United Kingdom in the Eurovision Song Contest 1980

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Eurovision Song Contest 1980
Country  United Kingdom
National selection
Selection process A Song For Europe
Selection date(s) 26 March 1980
Selected entrant Prima Donna
Selected song "Love Enough for Two"
Selected songwriter(s)
Finals performance
Final result 3rd, 106 points
United Kingdom in the Eurovision Song Contest
◄1979 1980 1981►

The 1980 "A Song For Europe" contest was held on 26 March 1980 (the same day as that year's budget), at the BBC Television Theatre in Shepherd's Bush and was hosted by a dinner-suited Terry Wogan. An offscreen orchestra was used, under the charge of John Coleman as conductor. The theme music was "Te deum" the Eurovision theme.

12 songs were chosen by the Music Publisher's Association.

A Song for Europe[edit]

Song number one was by Scramble, a four piece guitar band from Liverpool, formed in 1969. It was written by Peter Morris (who had written "Mary Ann" last year) and was called "Don't Throw Your Love Away". Scramble had already taken part in the 1977 UK final as the group Beano and consisted of Freddie Philips, Ken Smith, Richard Talent and John Birch.

Song number two was by Maggie Moone, a solo singer from Birmingham, singing "Happy Everything". It was written by Geoff Stephens and Don Black.

Song number three was by Plain Sailing, a five-piece group singing "Easy". It was written by Stewart Freeman, a pseudonym of the names of the Stewart brothers (Alan, Colin and Paul Stewart) and Robert Freeman. Other band members are Alan Coulter and Dave Winter.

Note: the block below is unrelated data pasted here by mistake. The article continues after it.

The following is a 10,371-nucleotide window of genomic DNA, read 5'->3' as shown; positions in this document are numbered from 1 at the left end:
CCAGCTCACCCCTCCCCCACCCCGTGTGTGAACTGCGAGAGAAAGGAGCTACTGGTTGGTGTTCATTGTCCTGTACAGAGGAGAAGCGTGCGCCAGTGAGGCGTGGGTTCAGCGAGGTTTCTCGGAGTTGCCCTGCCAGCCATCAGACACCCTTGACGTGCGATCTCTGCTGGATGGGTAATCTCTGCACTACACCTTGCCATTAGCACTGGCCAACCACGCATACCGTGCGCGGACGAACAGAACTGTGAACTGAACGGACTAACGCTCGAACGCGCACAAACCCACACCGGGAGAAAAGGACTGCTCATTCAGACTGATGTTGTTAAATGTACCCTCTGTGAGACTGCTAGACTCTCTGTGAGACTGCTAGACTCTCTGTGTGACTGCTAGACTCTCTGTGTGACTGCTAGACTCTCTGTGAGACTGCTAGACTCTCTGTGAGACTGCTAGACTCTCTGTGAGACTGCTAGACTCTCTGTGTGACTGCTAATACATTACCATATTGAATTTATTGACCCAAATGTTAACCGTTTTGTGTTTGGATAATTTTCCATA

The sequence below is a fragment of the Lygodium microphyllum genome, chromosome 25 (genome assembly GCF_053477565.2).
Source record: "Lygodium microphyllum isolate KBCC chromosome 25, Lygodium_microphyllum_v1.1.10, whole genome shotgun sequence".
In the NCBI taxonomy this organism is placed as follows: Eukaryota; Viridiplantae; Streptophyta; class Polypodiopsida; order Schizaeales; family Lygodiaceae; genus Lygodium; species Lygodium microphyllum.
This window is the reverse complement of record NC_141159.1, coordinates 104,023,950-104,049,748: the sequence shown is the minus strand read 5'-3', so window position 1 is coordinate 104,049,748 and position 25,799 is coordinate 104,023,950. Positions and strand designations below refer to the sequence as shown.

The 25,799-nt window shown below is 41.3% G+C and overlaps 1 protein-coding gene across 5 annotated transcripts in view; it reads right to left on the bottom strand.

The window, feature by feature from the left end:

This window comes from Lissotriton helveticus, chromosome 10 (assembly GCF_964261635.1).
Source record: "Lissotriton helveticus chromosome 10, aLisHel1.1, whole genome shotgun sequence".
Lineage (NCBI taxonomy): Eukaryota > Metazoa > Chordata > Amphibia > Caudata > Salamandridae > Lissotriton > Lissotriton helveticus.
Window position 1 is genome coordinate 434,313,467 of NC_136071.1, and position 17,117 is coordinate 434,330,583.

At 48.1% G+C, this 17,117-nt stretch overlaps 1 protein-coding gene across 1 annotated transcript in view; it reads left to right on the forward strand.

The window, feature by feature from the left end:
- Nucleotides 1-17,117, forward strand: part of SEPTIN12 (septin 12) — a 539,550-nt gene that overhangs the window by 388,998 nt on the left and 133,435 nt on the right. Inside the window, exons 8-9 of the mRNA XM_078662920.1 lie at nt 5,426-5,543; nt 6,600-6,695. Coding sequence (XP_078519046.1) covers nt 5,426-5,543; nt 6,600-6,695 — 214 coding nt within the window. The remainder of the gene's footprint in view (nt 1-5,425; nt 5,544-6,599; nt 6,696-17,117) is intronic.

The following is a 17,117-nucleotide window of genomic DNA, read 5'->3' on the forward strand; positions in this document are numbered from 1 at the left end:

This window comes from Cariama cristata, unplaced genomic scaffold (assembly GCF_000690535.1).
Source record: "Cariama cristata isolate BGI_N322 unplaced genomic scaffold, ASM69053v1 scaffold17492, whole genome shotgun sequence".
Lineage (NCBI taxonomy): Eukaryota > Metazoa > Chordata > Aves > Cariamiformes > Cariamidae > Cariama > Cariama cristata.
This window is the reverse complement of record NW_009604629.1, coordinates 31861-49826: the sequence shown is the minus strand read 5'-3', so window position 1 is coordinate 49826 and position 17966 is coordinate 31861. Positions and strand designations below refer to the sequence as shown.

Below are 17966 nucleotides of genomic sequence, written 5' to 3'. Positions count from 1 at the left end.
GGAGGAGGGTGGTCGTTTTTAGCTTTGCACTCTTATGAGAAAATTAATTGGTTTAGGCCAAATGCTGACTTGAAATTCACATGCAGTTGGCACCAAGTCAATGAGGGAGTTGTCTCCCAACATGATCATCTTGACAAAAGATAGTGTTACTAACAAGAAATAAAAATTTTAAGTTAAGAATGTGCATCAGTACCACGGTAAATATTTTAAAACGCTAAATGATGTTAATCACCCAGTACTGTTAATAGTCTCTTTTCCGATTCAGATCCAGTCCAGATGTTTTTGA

Song number four was by a Welsh solo singer called Sonja Jones, singing "Here We'll Stay." It was written by Tony Coulton who had been at Song for Europe 1979. Like many of the songs, backing singers could be heard, but not seen on stage. It received top marks from one of the Welsh juries during the voting. This song was later recorded by Frida (of ABBA) and included on her solo album Something's Going On.

Song number five was by the eventual winners Prima Donna, singing "Love Enough for Two". It was written by Stuart Slater and Stephanie de Sykes. The band were especially put together for the contest. At the Eurovision, very little was changed in the performance, except for the colour of their outfits. At the Song for Europe contest, the lead singer, Danny Finn can be clearly seen whispering something to his female partner, Sally-Ann Triplett on two occasions, although it's unknown what was said.

Song number six was by 16-year-old Jacqui Scott, from Blackpool, singing "Symphony for You". She performed solo at a piano, although she did stand up later to sing in front of the piano, suggesting that someone else was playing a piano throughout.

Song number seven was written by Paul Curtis and performed by Duke and the Aces, a five piece group featuring Canadians and an Italian, Bruno Tonioli, also the act's choreographer, who went on to be a judge on Strictly Come Dancing. Also a member of the group was Nicola Martin, who put together the group Bucks Fizz (which featured Cheryl Baker, who was also in this contest) the following year. The other "Aces" were Roland Wollens, Tim Clark and Pippa Urry. The song was called "Love is Alive".

Song number eight, "Everything's Alright", was written and sung by Roy Winston from Oxford. The performance featured five backing singers who were all visible on stage.

Song number nine, "Love Comes, Love Grows", was performed by a duo called Midnite, aka Eddie Howell and Lynne Hillier.

Song number ten was by the Main Event, a band made up of members from Co-Co, who had entered A Song for Europe in 1976 and 1978, winning on that second occasion. It featured Cheryl Baker, who found success with Bucks Fizz a year later. The song was called "Gonna Do My Best".